Evil does not disprove God, only makes belief in existence more difficult

Psycho/social theories do not disprove the existence of God

NAB Revision

Look round the world: contemplate the whole and every part of it: you will find it to be nothing but one great machine, subdivided into an infinite number of lesser machines, which again admit of subdivisions to a degree beyond what human senses and faculties can trace and explain. All these various machines, and even their most minute parts, are adjusted to each other with an accuracy which ravishes into admiration all men who have ever contemplated them. The curious adapting of means to ends, throughout all nature, resembles exactly, though it much exceeds, the productions of human contrivance: of human designs, thought, wisdom, and intelligence. Since, therefore, the effects resemble each other, we are led to infer, by all the rules of analogy, that the causes also resemble; and that the Author of Nature is somewhat similar to the mind of man, though possessed of much larger faculties, proportioned to the grandeur of the work which he has executed. By this argument a posteriori, and by this argument alone, do we prove at once the existence of a Deity, and his similarity to human mind and intelligence.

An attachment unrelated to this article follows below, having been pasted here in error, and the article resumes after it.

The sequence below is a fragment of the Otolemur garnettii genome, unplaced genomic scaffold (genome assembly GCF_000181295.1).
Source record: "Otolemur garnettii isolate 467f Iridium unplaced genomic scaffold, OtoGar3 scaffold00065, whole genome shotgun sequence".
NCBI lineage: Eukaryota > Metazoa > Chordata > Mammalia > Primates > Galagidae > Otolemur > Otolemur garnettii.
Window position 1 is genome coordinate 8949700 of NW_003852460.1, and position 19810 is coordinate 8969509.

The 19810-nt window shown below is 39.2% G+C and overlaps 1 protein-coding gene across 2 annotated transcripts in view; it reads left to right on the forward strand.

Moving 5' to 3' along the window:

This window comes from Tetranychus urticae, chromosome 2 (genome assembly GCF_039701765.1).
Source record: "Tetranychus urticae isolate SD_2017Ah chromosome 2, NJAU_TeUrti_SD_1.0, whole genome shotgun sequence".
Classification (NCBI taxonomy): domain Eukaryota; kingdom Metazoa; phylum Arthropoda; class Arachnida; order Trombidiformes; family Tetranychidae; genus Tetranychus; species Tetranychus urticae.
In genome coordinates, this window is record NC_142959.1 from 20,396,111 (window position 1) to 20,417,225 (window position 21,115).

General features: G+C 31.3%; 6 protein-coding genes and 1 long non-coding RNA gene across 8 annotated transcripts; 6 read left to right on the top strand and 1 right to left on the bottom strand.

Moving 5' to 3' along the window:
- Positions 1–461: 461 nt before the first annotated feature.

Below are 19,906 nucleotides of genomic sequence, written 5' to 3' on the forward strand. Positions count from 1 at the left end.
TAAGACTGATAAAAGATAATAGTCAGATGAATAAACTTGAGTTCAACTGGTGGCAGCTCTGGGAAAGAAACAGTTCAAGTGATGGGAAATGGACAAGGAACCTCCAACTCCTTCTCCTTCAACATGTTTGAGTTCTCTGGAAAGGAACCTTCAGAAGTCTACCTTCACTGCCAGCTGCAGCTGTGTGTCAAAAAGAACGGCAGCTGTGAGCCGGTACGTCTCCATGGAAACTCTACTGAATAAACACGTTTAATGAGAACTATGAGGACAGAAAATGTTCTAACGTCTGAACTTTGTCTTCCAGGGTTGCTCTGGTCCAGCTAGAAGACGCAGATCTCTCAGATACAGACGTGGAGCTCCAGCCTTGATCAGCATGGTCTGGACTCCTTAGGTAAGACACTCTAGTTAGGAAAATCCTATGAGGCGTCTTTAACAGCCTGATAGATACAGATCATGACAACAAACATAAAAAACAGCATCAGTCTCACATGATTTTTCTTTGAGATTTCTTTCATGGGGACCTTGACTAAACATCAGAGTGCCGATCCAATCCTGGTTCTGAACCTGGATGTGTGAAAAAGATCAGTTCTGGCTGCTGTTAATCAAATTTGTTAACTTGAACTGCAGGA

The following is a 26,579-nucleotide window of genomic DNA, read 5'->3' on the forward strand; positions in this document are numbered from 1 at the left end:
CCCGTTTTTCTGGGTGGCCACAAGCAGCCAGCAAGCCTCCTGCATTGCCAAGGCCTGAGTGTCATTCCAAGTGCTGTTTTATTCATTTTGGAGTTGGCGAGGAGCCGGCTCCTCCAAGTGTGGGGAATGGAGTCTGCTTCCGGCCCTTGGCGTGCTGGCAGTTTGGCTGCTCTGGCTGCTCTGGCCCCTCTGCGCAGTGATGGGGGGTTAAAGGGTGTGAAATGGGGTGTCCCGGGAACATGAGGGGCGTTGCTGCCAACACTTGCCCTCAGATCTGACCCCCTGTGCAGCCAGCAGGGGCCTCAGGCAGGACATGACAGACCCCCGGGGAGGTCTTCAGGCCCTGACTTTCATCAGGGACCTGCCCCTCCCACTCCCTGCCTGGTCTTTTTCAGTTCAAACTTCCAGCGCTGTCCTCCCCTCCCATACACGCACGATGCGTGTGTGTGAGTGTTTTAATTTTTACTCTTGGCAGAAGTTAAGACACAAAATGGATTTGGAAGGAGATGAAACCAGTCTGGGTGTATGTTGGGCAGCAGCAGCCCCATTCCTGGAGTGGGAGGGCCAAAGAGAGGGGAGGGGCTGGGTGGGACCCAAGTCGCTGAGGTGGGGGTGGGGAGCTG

(Hume, Dialogues Concerning Natural Religion)
The structure of this argument is something like this:

  1. The world around us resembles the artefacts of human creation in that they both display complexity.